Authors: Michael R. Smith, Nicholas T. Johnson, Joe B. Ingram, Armida J. Carbajal (Sandia National Labs); Bridget I. Haus (USC Viterbi School of Engineering); Eva Domschot, Ramyaa Ramyaa (New Mexico Tech); Christopher C. Lamb, Stephen J. Verzi, W. Philip Kegelmeyer (Sandia National Labs)
|The Robust Malware Detection Challenge and Greedy Random Accelerated Multi-Bit Search
Authors: Sicco Verwer, Azqa Nadeem, Christian Hammerschmidt, Laurens Bliek (Delft University of Technology); Abdullah Al-Dujaili, Una-May O'Reilly (MIT CSAIL)
|Automatic Yara Rule Generation Using Biclustering
Authors: Edward Raff, Richard Zak, Gary Lopez Munoz (Booz Allen Hamilton); William Fleming (U.S. Navy); Hyrum Anderson (Microsoft); Bobby Filar (Elastic); Charles Nicholas (University of Maryland Baltimore County); James Holt (Laboratory for Physical Sciences)
|Flow-based Detection and Proxy-based Evasion of Encrypted Malware C2 Traffic
Authors: Carlos Novo, Ricardo Morla (University of Porto and INESC TEC)
|16:00-17:00||Session: Machine Learning for Security and Privacy|
|eNNclave: Offline Inference with Model Confidentiality
Authors: Alexander Schlögl, Rainer Böhme (University of Innsbruck)
|Risk-based Authentication Based on Network Latency Profiling
Authors: Esteban Rivera (Appgate Inc.); Lizzy Tengana, Jesús Solano, Alejandra Castelblanco, Christian Lopez, Martin Ochoa (AppGate Inc.)
|Disabling Backdoor and Identifying Poison Data by using Knowledge Distillation in Backdoor Attacks on Deep Neural Networks
Authors: Kota Yoshida, Takeshi Fujino (Ritsumeikan university)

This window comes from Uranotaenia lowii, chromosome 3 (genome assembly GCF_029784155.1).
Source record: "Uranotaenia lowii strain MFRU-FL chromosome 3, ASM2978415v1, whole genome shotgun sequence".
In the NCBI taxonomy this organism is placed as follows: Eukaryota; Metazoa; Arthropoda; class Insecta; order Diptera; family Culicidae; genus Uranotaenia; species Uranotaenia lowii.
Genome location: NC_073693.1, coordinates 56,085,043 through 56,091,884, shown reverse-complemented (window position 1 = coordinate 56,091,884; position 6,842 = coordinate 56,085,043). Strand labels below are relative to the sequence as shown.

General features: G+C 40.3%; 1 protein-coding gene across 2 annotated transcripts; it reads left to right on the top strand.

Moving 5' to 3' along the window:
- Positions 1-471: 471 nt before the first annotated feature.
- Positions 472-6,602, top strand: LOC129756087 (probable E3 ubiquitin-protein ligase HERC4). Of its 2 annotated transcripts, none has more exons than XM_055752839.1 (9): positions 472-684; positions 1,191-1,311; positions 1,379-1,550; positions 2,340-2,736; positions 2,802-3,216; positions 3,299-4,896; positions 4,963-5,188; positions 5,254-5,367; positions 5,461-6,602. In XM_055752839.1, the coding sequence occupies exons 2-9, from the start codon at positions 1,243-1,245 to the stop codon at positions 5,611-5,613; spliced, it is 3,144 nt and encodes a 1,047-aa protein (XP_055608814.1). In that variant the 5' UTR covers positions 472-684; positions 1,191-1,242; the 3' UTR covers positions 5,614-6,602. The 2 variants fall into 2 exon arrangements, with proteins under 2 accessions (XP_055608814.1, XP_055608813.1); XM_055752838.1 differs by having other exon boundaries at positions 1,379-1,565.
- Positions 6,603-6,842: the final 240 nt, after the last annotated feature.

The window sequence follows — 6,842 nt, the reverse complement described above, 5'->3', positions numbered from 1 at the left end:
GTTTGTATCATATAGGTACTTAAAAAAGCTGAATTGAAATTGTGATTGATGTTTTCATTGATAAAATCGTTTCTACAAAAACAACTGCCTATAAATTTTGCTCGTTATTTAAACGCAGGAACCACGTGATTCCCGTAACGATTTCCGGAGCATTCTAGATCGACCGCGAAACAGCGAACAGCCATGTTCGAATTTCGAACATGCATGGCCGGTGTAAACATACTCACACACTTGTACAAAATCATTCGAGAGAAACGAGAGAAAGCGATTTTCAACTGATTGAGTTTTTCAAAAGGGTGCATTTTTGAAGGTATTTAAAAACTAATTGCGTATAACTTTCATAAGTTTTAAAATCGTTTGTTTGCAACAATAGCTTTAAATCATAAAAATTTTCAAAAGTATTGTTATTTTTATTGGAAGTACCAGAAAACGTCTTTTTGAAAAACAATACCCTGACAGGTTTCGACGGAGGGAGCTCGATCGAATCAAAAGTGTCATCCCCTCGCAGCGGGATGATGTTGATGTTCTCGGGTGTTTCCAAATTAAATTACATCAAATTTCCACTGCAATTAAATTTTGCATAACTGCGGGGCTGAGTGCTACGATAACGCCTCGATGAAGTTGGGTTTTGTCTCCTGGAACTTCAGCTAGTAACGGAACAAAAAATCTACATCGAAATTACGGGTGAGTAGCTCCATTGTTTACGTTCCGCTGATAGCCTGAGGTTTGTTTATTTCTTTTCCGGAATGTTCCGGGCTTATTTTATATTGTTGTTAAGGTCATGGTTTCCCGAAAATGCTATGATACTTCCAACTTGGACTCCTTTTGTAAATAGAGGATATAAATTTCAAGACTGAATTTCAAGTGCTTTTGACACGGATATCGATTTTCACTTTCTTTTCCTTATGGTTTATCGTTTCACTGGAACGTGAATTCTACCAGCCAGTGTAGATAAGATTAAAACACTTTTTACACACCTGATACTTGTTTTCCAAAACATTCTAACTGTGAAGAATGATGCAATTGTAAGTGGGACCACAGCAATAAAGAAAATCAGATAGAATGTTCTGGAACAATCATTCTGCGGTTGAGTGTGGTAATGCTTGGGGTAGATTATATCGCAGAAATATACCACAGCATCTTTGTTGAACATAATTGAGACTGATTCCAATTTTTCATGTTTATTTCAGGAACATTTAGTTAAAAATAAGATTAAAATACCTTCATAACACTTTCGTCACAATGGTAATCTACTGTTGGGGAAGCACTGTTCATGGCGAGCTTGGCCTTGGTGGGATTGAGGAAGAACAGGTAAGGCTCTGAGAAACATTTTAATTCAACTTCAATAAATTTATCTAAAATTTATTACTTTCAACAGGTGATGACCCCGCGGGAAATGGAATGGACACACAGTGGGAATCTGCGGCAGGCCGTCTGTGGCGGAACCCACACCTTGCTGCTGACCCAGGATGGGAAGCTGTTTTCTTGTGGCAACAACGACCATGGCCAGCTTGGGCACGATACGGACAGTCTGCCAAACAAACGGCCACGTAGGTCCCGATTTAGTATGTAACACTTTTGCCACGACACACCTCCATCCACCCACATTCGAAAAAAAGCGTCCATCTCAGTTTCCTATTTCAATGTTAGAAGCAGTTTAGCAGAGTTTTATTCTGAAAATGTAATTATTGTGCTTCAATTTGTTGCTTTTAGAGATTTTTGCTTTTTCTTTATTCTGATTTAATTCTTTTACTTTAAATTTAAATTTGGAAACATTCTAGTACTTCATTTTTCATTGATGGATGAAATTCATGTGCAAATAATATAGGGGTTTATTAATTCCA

Recent years have seen a dramatic increase in applications of artificial intelligence, machine learning, and data mining to security and privacy problems. The use of AI and ML in security-sensitive domains, in which adversaries may attempt to mislead or evade intelligent machines, creates new frontiers for security research. The recent widespread adoption of deep learning techniques, whose security properties are difficult to reason about directly, has only added to the importance of this research. The AISec workshop, now in its 13th year, is the leading venue for presenting and discussing new developments in the intersection of security and privacy with AI and machine learning.
Topics of interest include (but are not limited to):
Theoretical topics related to security
Security-related AI problems
We invite the following types of papers:
Paper submissions must be at most 10 pages in double-column ACM format (note: pages must be numbered), excluding the bibliography and well-marked appendices, and at most 12 pages overall. Papers should be in LaTeX and we recommend using the ACM format. This format is required for the camera-ready version. Please follow the main CCS formatting instructions (except with page limits as described above). In particular, we recommend using the sigconf template, which can be downloaded from https://www.acm.org/publications/proceedings-template. Accepted papers will be published by the ACM Digital Library and/or ACM Press. Committee members are not required to read the appendices, so the paper should be intelligible without them. Submissions must be in English and properly anonymized.
Submission link: https://aisec2020.hotcrp.com.